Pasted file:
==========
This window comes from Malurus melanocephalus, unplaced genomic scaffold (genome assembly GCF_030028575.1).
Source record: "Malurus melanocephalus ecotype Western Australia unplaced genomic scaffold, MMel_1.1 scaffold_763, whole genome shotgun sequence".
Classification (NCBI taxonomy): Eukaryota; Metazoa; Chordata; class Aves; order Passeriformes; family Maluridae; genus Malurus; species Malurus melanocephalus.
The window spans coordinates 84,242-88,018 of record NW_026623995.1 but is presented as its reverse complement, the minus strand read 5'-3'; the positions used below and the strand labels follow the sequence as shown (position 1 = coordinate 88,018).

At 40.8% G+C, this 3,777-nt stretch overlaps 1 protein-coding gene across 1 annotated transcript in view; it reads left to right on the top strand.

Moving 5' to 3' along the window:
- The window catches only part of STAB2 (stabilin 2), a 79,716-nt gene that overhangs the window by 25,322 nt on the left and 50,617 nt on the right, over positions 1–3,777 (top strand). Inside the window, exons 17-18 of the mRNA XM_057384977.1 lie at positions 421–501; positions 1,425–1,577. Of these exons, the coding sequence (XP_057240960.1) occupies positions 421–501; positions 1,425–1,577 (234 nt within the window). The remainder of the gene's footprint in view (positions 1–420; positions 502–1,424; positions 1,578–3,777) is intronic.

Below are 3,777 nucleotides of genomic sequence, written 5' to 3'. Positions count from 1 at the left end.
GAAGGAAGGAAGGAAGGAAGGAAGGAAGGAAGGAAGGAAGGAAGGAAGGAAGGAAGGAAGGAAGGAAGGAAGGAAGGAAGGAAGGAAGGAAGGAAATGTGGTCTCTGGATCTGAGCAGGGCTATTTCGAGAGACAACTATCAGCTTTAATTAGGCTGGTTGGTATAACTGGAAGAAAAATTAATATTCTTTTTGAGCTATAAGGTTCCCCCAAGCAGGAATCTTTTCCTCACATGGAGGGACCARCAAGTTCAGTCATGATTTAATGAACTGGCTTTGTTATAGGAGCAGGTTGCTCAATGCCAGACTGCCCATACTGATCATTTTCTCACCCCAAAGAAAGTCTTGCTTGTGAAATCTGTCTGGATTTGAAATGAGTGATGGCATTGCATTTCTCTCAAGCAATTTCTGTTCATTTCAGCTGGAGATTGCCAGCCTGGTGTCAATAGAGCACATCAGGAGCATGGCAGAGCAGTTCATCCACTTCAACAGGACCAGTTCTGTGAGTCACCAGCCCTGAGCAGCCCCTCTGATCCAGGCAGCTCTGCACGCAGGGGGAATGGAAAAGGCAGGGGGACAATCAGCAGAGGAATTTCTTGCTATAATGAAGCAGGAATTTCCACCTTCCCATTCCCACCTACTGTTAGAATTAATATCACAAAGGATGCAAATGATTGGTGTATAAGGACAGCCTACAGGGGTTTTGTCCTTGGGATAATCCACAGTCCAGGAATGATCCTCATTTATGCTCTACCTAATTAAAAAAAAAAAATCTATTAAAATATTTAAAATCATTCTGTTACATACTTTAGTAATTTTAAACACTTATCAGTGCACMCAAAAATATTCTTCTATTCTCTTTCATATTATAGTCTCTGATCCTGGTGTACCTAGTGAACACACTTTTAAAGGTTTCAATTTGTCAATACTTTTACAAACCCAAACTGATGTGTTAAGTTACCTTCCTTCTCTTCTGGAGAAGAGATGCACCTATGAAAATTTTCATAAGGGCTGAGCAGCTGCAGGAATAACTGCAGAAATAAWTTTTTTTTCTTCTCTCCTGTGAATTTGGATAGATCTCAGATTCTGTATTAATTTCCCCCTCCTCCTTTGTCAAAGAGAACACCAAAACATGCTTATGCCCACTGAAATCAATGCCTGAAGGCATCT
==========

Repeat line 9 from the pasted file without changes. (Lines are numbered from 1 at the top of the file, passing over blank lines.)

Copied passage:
GAAGGAAGGAAGGAAGGAAGGAAGGAAGGAAGGAAGGAAGGAAGGAAGGAAGGAAGGAAGGAAGGAAGGAAGGAAGGAAGGAAGGAAGGAAGGAAATGTGGTCTCTGGATCTGAGCAGGGCTATTTCGAGAGACAACTATCAGCTTTAATTAGGCTGGTTGGTATAACTGGAAGAAAAATTAATATTCTTTTTGAGCTATAAGGTTCCCCCAAGCAGGAATCTTTTCCTCACATGGAGGGACCARCAAGTTCAGTCATGATTTAATGAACTGGCTTTGTTATAGGAGCAGGTTGCTCAATGCCAGACTGCCCATACTGATCATTTTCTCACCCCAAAGAAAGTCTTGCTTGTGAAATCTGTCTGGATTTGAAATGAGTGATGGCATTGCATTTCTCTCAAGCAATTTCTGTTCATTTCAGCTGGAGATTGCCAGCCTGGTGTCAATAGAGCACATCAGGAGCATGGCAGAGCAGTTCATCCACTTCAACAGGACCAGTTCTGTGAGTCACCAGCCCTGAGCAGCCCCTCTGATCCAGGCAGCTCTGCACGCAGGGGGAATGGAAAAGGCAGGGGGACAATCAGCAGAGGAATTTCTTGCTATAATGAAGCAGGAATTTCCACCTTCCCATTCCCACCTACTGTTAGAATTAATATCACAAAGGATGCAAATGATTGGTGTATAAGGACAGCCTACAGGGGTTTTGTCCTTGGGATAATCCACAGTCCAGGAATGATCCTCATTTATGCTCTACCTAATTAAAAAAAAAAAATCTATTAAAATATTTAAAATCATTCTGTTACATACTTTAGTAATTTTAAACACTTATCAGTGCACMCAAAAATATTCTTCTATTCTCTTTCATATTATAGTCTCTGATCCTGGTGTACCTAGTGAACACACTTTTAAAGGTTTCAATTTGTCAATACTTTTACAAACCCAAACTGATGTGTTAAGTTACCTTCCTTCTCTTCTGGAGAAGAGATGCACCTATGAAAATTTTCATAAGGGCTGAGCAGCTGCAGGAATAACTGCAGAAATAAWTTTTTTTTCTTCTCTCCTGTGAATTTGGATAGATCTCAGATTCTGTATTAATTTCCCCCTCCTCCTTTGTCAAAGAGAACACCAAAACATGCTTATGCCCACTGAAATCAATGCCTGAAGGCATCT